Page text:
Innovation, of course, extends to more than casual games and mobile phones. Apple seems to have established a track record for innovation across a number of sectors, Amazon has proved itself to be a lot more than a simple web retailer, while 3M has a long history of bringing interesting products to market (PostIt notes, Scotchguard, Goretex…). We’re also seeing success at the bottom end of the market, where companies such as Kogan2)Kogan are finding new (innovative) was to products to waiting customers at a price point radically lower than traditional bricks and mortar retailers.

At the individual level we find the innovator situated in a broader context. The questing of Pablo Picasso, Jimi Hendrix, Laurie Anderson and Miles Davis was woven into and built apon ideas that they found around them as they tried to make sense of the world. Picasso’s desire to draw a picture showing all sides of the subject once built on Cézanne’s abstract shapes and resulted in cubism. Miles Davis wanted to bring the some of the soul from Sly Stone’s work into the world of Jazz, and created fusion and Bitches’ Brew in the process. New work – innovation – is created by cultural accretion, as the artisan pulls in tools, techniques and ideas from the community around them as they search for the best way to express their aspirations. The innovator’s role is to provide the focus, the drive to realise a new idea, that enables these previously disparit threads together. The context that enables them to do this is the culture, the thick soup of ideas that that’s been simmering for generations.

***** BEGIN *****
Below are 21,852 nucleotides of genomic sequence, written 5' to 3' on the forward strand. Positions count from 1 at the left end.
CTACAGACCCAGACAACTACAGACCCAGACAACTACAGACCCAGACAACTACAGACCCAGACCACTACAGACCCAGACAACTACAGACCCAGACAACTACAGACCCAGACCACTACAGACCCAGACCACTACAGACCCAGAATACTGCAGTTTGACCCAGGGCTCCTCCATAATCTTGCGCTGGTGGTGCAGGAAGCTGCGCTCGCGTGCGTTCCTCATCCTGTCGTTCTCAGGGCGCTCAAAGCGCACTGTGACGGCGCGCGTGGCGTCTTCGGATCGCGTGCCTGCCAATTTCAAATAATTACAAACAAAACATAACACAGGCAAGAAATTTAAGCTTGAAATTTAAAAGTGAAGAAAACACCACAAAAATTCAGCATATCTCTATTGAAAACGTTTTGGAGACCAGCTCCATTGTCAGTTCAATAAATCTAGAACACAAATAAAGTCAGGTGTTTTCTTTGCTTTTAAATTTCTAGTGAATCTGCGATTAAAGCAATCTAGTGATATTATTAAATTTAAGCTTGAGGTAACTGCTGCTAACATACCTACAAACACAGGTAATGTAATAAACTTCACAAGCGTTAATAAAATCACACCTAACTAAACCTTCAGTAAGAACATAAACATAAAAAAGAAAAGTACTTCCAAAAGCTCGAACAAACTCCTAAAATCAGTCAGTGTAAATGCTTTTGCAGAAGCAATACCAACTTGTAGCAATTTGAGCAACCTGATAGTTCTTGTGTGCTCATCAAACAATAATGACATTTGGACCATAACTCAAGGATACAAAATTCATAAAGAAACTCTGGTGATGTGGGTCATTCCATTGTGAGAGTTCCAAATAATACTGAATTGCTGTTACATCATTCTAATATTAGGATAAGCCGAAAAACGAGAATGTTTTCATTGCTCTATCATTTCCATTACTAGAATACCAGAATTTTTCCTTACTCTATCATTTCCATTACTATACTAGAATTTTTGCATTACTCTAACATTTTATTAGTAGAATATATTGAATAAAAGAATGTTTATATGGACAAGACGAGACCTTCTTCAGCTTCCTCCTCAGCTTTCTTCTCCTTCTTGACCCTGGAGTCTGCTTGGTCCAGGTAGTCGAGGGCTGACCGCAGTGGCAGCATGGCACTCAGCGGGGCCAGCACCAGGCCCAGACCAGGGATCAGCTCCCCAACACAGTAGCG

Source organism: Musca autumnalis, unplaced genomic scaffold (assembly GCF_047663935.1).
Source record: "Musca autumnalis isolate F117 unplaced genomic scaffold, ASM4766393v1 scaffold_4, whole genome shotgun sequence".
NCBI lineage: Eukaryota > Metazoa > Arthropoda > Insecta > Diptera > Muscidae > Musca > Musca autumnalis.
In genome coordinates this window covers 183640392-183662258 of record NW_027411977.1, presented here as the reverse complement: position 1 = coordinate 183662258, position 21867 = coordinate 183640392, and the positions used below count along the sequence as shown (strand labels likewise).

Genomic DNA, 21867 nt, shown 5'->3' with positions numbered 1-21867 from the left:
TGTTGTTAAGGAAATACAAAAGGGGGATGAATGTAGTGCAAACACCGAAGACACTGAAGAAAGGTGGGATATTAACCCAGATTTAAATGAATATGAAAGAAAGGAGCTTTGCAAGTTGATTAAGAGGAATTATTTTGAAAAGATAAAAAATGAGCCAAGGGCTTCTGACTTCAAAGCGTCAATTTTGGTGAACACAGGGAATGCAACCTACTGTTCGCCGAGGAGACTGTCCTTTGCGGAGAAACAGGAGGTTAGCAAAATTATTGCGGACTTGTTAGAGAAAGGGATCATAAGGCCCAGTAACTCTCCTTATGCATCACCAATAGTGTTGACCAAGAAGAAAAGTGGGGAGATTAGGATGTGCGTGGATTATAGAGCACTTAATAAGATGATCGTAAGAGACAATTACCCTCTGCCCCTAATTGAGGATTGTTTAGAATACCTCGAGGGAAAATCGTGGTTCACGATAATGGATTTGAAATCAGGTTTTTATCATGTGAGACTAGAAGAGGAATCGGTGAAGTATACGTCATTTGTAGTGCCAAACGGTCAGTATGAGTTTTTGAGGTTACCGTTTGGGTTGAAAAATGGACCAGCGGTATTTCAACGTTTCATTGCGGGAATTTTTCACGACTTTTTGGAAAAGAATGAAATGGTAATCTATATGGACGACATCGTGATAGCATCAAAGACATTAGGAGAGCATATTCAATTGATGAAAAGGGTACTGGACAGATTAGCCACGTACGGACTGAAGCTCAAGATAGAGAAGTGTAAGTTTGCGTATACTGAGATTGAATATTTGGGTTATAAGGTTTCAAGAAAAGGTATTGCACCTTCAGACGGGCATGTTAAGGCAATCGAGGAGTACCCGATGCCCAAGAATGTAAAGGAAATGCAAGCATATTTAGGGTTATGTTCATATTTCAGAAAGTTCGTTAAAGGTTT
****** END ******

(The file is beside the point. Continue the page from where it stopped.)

Picasso's Weeping Woman (1937)
Picasso’s Femme en pleurs (1937)

The common thread running through innovators — both businesses and individuals — is cultural. They approach the problem of innovation obliquely, if they approach it at all. Jon Ives, for example, is on record as claiming that Apple “just makes products that we would love to own ourselves”. Innovation is not something discovered, rather than something intentionally designed. “I’ll play it first, and tell you what it is later”, as Miles Davis said. Rather than invest in innovation functions and processes, or hire innovation gurus, and striving to be innovative, they are focused on solving problems. Tools, techniques and skills (such as Design Thinking) are pulled in as needed to solve a problem, instead of being implemented in the hope that they will instil innovation in whatever we’re doing. Sometimes the focus, the drive to realise a new idea, comes from the top-down, as in Apple’s case. Other times it works bottom-up, as with 3M’s more organic approach to innovation that allows individuals to vote with their feet.

Whether organic or structured, innovation is the result of two things. First is a rich and diverse cultural soup full of the ideas and skills that the innovator can draw on. A culture that values the learning and investigation needed to constantly enrich the soup, and one that extends beyond the wall of the organisation or individual to draw on, and appropriate, ideas an needed.

Jim Jarmusch on biting
Jim Jarmusch on biting